I caught Covid and it was no big deal

I caught Covid and it was no big deal. By Adam Creighton.

“Living with Covid” became a real­ity for me a few weeks back after I contracted the disease on a trip to New York at what turned out to be a superspreader event.

Three friends and I, all fully vaccinated, at least according to the prevailing definition, had a week of fever, aches, fatigue and some of us, not me, temporarily lost our sense of taste and smell.

It was unpleasant, but we’d all been sicker before and we’re all back to normal. My Johnson & Johnson one-shot vaccine, which I had in April, probably helped soften the blow, although a recent research paper found its effectiveness dropped to 13 per cent after six months.

Whatever, it’s obvious vac­cines do not stop transmission of Covid-19, which was the only justification, however flimsy, for mandating them.

Not wanting to become an official case, further fuelling the interminable hysteria, we tested ourselves at home using $US24 ($34) test kits that are widely available at pharmacies in the US, a reminder that official Covid-19 case tallies are likely gross underestimates of the number of cases.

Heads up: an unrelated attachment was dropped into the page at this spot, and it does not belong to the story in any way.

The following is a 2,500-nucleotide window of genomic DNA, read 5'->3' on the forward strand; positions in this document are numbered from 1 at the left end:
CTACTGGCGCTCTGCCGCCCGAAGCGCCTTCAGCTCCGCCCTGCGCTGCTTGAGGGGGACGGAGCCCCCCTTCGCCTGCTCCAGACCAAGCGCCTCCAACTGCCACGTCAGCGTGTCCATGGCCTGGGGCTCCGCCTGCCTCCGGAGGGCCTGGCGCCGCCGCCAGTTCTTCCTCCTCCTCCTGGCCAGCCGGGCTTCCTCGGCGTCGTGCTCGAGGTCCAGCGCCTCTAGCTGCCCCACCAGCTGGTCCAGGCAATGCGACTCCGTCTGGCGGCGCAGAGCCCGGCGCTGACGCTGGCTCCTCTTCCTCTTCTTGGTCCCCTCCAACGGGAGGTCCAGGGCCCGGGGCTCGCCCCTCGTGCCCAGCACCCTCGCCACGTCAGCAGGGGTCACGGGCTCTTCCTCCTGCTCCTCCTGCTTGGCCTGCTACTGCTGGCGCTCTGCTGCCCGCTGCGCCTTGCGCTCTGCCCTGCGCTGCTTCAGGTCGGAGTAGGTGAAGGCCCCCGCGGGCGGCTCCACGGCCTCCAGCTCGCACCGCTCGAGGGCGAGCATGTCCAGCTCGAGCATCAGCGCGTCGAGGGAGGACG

Whether it was Delta, Alpha, Mu or, heaven forbid, Omicron I do not know, but the bright pink line from the testing kit was unambiguous: Covid-19.

Testing is becoming increasingly pointless, but it’s very profitable (second only to vaccines). Will it ever go away?

The US has conducted more than 620 million tests since the pandemic began, even more per capita than test-obsessed Australia. At a cost of a few hundred dollars each, when the whole chain of Covid ticket clipping has been tallied, that’s more than $US100bn spent on testing in the US alone.

What’s worse, testing is becoming mandatory. On the back of the Omicron variant of concern, which it seems hasn’t killed a single person in the world yet, US President Joe Biden announced new testing requirements last week. Other nations did the same. …

The virus is already rampant in the US, as it is practically everywhere else. Does it matter if someone flying to the US has Covid when practically half the country already has had it? In short, got Covid, who cares. …

Once the tests are introduced, the businesses that will reap billions from them will fight to make them permanent. If mask mandates have lasted hundreds of days, expect testing mandates to last just as long, a cash cow for the Covid industrial complex.

Bring on the anti-virals, which will obviate the need for both testing and vaccines.

hat-tip Stephen Neil